Seriously, should I complain that the NBA is discriminating against me because I'm white, Jewish, under 6', and in my 30's? No, because the NBA only cares that I can't play basketball. And despite the fact that I will never, with any amount of practice, be able to play basketball well-enough that the NBA would consider me, I do not feel unjustly discriminated against. - Gabe
Gabe, is your point now that, as *you personally* suck at basketball, that women and minorities *as a group* suck at running companies? - Karim
Karim, are you implying that everybody who is not one of the top 450 basketball players in the country sucks at basketball, and thus anybody who is not a CEO of one of the top 500 companies must suck at running companies? My point was that just as short people, white people, and Jews are all welcome in the NBA if they can play basketball *better* than one of the other 450 top players in the country, women and minorities are welcome as Fortune 500 CEOs if they can run a company *better* than the one of the other 500 qualified people. - Gabe
Gabe, I'm not implying anything, I'm just *wondering* what *you* meant. You said your not being in the NBA wasn't discrimination because you suck at basketball. Are you saying there is no discrimination in corporate America, that there's no dearth of minority executives? Please explain your basketball analogy. - Karim
Karim, there is a big difference between not being in the top 500 in the country (which I said) and sucking (which I did not say). I have a client who is a minority executive recruiter, so I know a little about the business. There are plenty of companies hiring minority (and women) executives, but most of them aren't for Fortune 500 CEO jobs. - Gabe
I see you've edited and elaborated on the previous post. You know, with basketball, you can attribute failure to mostly physical attributes: you are either shorter than the competition, or not as fast, or not as agile, or not as strong. Yes, there is a reason why you don't see Stephen Hawking doing a fast break. But Gabe, what do you think that those (mostly white, mostly male) CEOs have, that women and minorities don't? - Karim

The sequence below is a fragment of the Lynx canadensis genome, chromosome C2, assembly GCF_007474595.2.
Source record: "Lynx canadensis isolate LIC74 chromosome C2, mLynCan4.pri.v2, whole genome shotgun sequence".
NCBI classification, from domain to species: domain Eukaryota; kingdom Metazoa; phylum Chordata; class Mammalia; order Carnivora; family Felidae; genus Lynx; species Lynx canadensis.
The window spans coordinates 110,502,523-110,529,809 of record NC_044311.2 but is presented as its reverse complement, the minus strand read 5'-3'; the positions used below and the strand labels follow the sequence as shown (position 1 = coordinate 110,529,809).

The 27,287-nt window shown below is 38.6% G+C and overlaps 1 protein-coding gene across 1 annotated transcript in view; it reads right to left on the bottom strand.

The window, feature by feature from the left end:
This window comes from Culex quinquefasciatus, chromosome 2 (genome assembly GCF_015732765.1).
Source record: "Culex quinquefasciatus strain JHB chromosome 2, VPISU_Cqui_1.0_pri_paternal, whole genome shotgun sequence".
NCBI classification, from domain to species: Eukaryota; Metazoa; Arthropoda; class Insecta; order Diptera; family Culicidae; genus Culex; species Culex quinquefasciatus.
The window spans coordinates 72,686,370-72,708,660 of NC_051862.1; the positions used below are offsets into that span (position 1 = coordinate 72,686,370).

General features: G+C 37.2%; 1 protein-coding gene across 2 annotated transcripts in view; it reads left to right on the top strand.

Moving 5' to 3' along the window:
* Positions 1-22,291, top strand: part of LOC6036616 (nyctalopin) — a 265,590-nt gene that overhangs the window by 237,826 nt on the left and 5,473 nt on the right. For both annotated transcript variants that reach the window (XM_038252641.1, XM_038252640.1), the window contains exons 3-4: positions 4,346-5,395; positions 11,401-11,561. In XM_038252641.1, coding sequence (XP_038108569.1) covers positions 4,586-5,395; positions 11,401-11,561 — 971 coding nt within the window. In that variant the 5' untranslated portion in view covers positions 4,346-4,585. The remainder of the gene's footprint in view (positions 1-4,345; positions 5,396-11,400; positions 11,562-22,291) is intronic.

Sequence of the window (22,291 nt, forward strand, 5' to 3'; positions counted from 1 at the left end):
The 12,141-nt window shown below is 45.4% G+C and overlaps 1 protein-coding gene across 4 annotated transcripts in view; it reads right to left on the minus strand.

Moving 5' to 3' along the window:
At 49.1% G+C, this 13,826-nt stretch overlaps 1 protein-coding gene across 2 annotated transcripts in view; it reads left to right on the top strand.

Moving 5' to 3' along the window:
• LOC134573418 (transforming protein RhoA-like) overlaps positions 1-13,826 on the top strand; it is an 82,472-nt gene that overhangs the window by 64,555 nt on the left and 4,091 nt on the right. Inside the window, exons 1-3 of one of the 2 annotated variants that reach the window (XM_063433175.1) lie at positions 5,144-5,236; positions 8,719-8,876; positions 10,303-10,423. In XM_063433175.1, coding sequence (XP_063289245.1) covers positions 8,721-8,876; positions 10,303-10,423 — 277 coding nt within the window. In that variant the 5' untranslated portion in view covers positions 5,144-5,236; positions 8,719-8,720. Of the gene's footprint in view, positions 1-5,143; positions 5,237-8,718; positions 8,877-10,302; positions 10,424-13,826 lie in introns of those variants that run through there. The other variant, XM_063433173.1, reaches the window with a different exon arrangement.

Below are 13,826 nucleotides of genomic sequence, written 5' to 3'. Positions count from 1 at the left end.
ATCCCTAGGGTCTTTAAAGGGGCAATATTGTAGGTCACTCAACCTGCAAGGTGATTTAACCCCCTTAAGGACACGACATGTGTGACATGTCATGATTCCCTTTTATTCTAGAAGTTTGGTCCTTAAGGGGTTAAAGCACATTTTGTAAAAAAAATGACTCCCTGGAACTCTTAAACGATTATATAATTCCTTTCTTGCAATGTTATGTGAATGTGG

Gabe, it really doesn't matter how you slice it, whether it's Fortune 500 CEOs, CEOs in general, or executive positions: women and minorities are underrepresented. EDIT: Your friend, who is a "minority executive recruiter" -- I guess having to *specialize* in recruiting minority executives proves the point about being underrepresented.... - Karim
Nobody said minorities weren't under-represented, Karim. The question is why. You seem to think it's because of discrimination against them. Yet the existence of companies that specialize in minority recruiting signifies to me that there is a great demand for them that regular recruiters are insufficient. - Gabe
Your argument goes, a) minorities are hard to find but b) it's not discrimination because c) there are companies dealing with the fact that minorities are hard to find. That's not exactly Aristotelian rigor in your logic, Gabe. Is that what you're saying? It's either that or b) it's not discrimination because they suck at basketball and thus don't deserve to be CEO. Or something. - Karim
I was only calling it "discrimination" because that was the word the senior editor of the Harvard Business Review used, DISCRIMINATION. But what the fuck does the Harvard Business Review know about corporate America, anyway. Clearly your twisted, crypto-racist basketball analogies describe the situation more accurately. - Karim